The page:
LONDON (Reuters Life!) - A painting by famed graffiti artist Jean-Michel Basquiat will be auctioned next month as it comes to the market from an unlikely source -- Metallica drummer Lars Ulrich.
Ulrich may be a heavy metal drummer by trade, but he’s also a noted collector of fine art.
He bought the 1982 Basquiat painting “Untitled (Boxer)” in 1999, and is hoping it could generate bids of as much as $12 million when it goes under the hammer.
The painting goes on view at Christie’s in London on Friday for a week, before it is sold at the auction house’s Post-War and Contemporary Art Sale in New York on November 12.
“As a collector I view myself as a caretaker of works of art, rather than simply an owner,” said Ulrich.
“I’ve been fortunate enough to have shared 10 great years with this truly iconic painting by Basquiat and it’s time to put it back into circulation and let someone else enjoy it as much as I have over the last decade.”
Ulrich’s father was Danish tennis champion Torben Ulrich, who was part of Copenhagen’s art and music scene in the 1950s and 1960s and at first the drummer was drawn to works by European avant garde artists such as Asger Jorn and Karen Appel.
Metallica’s founding member, songwriter and drummer then started to collect graffiti artists such as Jean Dubuffet, Sam Francis and Basquiat.
”I have the best collection of Asger Jorn on this planet,“ Ulrich told Playboy magazine in 2001. ”I have what is universally considered as one of the two greatest Basquiat paintings; I spent a year-and-a-half chasing it down.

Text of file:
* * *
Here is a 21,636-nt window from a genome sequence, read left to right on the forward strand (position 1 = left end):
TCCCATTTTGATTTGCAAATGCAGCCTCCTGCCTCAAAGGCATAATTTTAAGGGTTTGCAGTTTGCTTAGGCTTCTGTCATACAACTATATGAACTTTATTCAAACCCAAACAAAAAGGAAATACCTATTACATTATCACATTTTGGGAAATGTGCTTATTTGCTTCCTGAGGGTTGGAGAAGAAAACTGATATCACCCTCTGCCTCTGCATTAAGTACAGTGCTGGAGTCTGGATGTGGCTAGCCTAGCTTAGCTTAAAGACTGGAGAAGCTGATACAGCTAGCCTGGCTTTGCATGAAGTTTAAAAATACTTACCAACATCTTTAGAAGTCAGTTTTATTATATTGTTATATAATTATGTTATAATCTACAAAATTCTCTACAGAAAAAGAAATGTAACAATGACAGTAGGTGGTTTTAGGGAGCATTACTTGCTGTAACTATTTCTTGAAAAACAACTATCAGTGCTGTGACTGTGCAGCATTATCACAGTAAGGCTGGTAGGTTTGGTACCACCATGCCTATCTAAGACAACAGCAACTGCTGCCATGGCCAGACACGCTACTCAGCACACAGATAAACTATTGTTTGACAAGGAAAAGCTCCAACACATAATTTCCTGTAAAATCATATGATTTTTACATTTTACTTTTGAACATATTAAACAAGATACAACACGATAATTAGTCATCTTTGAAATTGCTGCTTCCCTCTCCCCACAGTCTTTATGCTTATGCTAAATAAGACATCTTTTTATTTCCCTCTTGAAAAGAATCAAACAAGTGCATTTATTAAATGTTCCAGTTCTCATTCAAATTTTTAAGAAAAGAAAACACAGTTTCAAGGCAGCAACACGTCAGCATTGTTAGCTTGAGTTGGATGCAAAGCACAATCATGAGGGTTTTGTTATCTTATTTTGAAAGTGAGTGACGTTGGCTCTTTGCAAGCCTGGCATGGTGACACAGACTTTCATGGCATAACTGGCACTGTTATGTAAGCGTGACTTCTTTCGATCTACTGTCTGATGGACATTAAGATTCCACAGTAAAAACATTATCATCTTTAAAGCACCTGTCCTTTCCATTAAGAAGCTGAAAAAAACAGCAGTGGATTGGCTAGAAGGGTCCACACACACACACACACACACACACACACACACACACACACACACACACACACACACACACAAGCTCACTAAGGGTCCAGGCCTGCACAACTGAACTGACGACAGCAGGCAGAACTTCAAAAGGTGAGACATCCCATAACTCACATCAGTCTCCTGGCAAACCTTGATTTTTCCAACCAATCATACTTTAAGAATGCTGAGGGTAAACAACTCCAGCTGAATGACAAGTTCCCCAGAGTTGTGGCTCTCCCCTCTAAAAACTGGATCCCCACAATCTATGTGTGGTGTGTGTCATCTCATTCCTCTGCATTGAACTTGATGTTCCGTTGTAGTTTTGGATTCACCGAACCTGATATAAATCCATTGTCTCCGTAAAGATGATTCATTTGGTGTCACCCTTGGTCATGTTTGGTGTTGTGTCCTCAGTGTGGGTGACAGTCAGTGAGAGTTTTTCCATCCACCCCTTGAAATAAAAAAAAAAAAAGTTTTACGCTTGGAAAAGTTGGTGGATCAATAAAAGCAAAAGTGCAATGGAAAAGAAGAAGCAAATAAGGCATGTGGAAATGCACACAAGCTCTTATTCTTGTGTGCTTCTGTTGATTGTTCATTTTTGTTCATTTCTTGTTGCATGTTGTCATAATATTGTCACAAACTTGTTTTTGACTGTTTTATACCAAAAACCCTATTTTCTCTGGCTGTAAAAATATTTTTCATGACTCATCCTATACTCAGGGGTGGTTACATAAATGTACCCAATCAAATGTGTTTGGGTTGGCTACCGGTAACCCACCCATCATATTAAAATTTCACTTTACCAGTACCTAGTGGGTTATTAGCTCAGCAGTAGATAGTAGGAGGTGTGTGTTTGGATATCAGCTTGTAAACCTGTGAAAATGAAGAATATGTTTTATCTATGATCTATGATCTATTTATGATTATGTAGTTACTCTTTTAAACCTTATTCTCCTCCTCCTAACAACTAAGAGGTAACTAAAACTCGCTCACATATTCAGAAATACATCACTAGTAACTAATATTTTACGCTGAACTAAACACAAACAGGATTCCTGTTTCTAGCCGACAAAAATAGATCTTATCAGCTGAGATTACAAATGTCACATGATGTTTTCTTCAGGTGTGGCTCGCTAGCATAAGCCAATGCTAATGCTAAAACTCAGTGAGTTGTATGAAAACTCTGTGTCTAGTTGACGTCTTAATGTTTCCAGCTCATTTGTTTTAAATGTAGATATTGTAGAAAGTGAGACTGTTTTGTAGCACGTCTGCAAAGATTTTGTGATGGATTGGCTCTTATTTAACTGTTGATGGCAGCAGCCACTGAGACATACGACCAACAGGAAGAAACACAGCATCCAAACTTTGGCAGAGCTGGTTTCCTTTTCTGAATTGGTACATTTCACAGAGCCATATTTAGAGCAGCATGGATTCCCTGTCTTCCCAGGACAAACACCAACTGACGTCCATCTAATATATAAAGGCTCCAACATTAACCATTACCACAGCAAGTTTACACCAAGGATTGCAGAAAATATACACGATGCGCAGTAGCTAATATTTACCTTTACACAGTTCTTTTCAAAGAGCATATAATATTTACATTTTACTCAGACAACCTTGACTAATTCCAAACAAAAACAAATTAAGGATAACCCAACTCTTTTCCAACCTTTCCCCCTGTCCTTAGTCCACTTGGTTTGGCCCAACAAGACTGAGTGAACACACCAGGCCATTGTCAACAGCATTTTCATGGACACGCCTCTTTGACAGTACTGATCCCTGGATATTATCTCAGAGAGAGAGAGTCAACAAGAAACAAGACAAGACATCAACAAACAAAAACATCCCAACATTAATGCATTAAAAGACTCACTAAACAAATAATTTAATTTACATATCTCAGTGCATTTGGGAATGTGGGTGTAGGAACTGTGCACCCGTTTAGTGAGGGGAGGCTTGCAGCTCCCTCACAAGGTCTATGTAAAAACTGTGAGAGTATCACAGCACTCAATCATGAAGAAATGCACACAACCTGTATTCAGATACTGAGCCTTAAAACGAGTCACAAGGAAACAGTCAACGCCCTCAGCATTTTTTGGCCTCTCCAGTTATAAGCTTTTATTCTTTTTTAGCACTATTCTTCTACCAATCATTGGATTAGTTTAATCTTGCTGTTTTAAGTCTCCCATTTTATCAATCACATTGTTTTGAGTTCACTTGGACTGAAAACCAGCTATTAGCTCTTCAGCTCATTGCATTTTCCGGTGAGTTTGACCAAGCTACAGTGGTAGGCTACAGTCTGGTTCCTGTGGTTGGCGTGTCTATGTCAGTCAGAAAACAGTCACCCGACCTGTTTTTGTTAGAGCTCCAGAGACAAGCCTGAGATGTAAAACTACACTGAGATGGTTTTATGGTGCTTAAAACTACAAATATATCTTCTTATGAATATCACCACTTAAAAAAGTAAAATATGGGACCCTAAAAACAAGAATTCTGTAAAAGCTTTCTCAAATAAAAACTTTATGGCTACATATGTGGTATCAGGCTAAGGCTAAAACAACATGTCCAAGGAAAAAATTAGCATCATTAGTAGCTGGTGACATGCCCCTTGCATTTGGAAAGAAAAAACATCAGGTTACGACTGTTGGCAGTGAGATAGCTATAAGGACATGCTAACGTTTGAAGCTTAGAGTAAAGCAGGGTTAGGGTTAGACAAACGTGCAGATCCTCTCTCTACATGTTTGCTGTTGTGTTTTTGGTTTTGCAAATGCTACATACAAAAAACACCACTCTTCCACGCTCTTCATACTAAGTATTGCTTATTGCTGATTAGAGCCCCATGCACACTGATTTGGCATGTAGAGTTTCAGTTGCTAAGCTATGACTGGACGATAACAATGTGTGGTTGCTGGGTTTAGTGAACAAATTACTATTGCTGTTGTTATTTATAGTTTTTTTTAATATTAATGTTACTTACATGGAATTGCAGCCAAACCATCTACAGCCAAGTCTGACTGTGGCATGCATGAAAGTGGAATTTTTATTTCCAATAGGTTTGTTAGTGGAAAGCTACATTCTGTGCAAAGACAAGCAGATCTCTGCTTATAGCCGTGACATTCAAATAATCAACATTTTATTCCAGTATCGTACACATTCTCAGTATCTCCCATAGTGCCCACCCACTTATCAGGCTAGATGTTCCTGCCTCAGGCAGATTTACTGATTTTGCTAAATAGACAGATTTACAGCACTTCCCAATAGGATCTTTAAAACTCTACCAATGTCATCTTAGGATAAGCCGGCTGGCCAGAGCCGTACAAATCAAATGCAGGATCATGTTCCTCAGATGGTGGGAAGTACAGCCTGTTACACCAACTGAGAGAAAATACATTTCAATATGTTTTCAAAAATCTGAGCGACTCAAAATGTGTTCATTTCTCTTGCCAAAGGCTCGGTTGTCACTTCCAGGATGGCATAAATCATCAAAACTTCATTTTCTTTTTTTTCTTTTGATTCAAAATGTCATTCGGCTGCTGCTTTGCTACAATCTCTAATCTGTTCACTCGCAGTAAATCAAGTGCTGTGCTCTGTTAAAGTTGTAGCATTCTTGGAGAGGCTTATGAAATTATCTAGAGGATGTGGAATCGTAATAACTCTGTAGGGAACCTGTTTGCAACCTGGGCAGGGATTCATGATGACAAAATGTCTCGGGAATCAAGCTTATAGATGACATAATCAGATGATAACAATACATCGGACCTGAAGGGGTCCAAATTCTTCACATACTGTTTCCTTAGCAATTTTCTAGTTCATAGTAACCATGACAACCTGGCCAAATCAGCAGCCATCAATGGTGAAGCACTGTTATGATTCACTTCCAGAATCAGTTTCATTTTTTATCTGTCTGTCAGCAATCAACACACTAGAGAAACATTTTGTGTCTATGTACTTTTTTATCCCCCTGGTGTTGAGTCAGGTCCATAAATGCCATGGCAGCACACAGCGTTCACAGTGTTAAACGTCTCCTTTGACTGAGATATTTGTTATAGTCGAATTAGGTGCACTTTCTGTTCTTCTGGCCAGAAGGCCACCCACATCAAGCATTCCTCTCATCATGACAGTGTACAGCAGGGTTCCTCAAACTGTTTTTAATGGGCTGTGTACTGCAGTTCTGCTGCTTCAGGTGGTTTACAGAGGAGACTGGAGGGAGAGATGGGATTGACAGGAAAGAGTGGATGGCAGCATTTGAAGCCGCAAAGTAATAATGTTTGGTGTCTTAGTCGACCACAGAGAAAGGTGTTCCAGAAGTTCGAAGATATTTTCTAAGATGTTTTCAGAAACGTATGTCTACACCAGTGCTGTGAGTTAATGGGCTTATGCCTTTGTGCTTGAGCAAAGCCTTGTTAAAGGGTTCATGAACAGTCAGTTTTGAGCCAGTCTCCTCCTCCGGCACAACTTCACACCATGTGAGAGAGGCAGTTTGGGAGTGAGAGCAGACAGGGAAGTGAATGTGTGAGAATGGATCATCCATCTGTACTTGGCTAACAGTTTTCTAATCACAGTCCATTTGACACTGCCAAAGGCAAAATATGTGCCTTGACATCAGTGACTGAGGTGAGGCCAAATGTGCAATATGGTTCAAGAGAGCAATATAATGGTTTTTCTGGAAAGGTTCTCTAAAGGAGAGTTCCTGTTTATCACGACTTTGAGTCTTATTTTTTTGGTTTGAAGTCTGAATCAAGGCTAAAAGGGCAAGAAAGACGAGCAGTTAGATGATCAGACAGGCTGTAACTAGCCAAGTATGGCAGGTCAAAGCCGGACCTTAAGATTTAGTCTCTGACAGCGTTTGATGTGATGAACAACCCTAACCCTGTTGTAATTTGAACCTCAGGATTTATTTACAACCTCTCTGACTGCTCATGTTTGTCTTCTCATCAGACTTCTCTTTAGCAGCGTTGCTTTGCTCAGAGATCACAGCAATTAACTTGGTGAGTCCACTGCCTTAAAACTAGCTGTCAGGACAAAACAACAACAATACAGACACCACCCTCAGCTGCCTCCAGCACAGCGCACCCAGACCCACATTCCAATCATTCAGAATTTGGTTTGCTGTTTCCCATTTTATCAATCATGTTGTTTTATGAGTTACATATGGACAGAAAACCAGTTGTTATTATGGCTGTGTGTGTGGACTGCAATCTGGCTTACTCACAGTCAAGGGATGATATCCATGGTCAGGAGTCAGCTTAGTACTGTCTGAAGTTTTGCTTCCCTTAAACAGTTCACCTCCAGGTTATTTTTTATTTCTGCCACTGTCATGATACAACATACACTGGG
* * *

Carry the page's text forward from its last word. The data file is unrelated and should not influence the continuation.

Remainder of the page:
“Hanging out backstage with Kid Rock is an amazing turn-on, no less so than sitting and staring at my Dubuffet for an hour with a gin and tonic.”
It is not the first time Ulrich has sold a Basquiat painting -- in 2002 he sold the American graffiti artist’s aptly named “Profit I” which sold for more than $5 million.
“Untitled (Boxer)” depicts a boxer with upraised arms and the painting has been described as an icon for black America, both “triumphant warrior and crucified victim.”
“Lars has been an incredible collector, passionate and intelligent in his approach, often pursuing specific works for several years before he made a purchase,” said Brett Gorvy, Christie’s international co-head of Post-War and Contemporary Art.
Basquiat, who like fellow 1980s art star Keith Haring started out as a graffiti artist, saw his fortunes soar virtually overnight during the East Village art boom.
He died of a drug overdose in 1988 at the age of 27 and was the subject of a film biography, “Basquiat,” directed by fellow artist Julian Schnabel.
Metallica’s recent album “Death Magnetic” recently went to No. 1 in the United States and Britain, as well as such countries as Argentina, Canada, France, Germany, the Netherlands, Poland, and Ulrich’s native Denmark.
Reporting by John Joseph; Editing by Paul Casciato